§ A hypothesis that fails our test is rejected and considered disproven.

§ A hypothesis that passes is supported, but not proven.

§ Why not?  An alternative hypothesis might be the real explanation.  A different explanation might be better.


1.2 Hypothesis Testing

§ The most powerful way to test hypotheses: do experiments


§ Experiments support the hypothesis that the common cold is caused by a virus.

§ Figure 1.4


The Experimental Method

§ Experiments are contrived situations.

§ Variables: factors that can change in value under different conditions

§ Independent variables can be manipulated by the scientist (dosage of vitamin C to subjects in an experiment)

§ Dependent variables cannot be changed by the researcher (susceptibility to colds by subjects in an experiment)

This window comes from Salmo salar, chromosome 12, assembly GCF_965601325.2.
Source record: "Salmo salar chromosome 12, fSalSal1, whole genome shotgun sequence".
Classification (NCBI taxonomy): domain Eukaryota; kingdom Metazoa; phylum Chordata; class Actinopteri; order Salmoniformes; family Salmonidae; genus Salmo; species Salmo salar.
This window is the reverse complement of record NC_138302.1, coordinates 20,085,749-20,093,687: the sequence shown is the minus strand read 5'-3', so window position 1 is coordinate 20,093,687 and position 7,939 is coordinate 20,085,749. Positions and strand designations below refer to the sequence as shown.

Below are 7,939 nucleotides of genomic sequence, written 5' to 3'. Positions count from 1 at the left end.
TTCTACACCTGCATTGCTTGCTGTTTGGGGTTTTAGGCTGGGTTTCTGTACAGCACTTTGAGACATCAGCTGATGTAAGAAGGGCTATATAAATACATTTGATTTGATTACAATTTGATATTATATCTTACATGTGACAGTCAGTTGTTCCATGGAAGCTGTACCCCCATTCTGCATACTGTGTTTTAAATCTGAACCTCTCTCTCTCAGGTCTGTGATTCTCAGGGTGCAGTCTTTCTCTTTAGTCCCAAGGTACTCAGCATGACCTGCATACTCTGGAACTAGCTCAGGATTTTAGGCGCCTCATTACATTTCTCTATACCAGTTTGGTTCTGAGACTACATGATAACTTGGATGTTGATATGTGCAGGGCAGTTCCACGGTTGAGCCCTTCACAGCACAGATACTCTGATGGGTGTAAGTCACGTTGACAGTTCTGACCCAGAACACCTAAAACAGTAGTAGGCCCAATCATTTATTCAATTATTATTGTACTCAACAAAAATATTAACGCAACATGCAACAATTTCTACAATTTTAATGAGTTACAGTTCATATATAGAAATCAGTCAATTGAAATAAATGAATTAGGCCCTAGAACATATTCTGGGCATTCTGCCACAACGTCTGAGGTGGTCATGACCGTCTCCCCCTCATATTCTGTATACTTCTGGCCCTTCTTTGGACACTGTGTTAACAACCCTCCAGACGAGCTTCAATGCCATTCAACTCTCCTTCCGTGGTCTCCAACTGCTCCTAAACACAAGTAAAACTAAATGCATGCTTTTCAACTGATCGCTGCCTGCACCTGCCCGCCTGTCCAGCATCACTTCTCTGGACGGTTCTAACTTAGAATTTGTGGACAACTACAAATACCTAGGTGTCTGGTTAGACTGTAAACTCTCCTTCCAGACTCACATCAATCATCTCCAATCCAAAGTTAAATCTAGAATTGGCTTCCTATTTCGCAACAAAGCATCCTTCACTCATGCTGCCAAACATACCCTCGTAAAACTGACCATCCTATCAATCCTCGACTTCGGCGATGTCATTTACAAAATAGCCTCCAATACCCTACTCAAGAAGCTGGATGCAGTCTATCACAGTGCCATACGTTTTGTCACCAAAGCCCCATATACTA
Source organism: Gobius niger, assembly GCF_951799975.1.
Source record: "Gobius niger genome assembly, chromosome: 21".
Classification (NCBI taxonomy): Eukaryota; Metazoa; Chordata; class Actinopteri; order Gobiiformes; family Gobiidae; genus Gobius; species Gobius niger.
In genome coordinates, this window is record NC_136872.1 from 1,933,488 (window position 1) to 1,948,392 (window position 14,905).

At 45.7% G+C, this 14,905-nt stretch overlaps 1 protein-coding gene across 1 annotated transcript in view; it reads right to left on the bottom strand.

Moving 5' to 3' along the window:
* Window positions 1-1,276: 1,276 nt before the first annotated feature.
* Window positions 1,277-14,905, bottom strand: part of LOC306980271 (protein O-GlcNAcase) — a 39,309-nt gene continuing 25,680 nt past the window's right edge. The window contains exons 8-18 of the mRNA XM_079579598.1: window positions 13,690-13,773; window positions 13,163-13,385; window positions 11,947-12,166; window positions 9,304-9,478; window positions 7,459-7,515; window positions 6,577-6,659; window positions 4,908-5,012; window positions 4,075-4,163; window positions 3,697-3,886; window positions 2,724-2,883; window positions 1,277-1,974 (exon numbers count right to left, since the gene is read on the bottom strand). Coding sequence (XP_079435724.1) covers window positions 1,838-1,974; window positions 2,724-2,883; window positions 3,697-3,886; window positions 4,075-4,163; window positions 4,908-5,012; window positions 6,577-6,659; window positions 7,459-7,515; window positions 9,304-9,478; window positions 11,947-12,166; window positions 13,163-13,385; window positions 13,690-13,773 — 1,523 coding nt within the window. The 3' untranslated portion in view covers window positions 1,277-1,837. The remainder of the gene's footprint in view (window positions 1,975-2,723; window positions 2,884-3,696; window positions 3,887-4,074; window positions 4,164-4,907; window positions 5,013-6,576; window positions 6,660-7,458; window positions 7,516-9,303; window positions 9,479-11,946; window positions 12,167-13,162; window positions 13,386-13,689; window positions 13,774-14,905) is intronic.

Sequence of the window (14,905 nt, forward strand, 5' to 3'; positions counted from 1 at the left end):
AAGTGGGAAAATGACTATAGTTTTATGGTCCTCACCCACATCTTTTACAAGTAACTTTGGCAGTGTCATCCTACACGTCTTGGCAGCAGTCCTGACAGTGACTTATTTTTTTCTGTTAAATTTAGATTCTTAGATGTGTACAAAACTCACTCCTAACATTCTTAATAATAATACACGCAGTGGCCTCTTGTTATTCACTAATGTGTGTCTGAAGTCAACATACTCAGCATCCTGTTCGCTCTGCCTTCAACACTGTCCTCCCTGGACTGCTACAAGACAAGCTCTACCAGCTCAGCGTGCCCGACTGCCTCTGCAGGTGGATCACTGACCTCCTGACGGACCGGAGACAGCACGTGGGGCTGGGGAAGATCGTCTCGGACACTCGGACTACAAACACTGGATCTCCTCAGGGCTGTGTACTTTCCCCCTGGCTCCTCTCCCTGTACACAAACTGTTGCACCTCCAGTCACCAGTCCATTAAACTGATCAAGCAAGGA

§ Controlled variables are kept the same for all subjects (try to make sure nobody starts the experiment with a cold)


Controlled Experiments

§ Controlled experiment: tests the effect of a single variable

§ Control: a subject who is not exposed to the experimental treatment

§ Differences can be attributed to the experimental treatment.

§ Controls and controlled variables are not the same thing.


§ Example: Echinacea tea experiment:

§ Hypothesis: drinking Echinacea tea relieves cold symptoms

§ Experimental group drinks Echinacea tea 5-6 times daily.

§ Control group drinks “sham” Echinacea tea (placebo).

§ Both groups rated the effectiveness of their treatment on relieving cold symptoms.


§ In one experiment, people who received echinacea tea felt that it was 33% more effective at reducing symptoms.

§ Figure 1.7


Minimizing Bias in Experimental Design

§ If human subjects know whether they have received the real treatment or a placebo, they may be biased.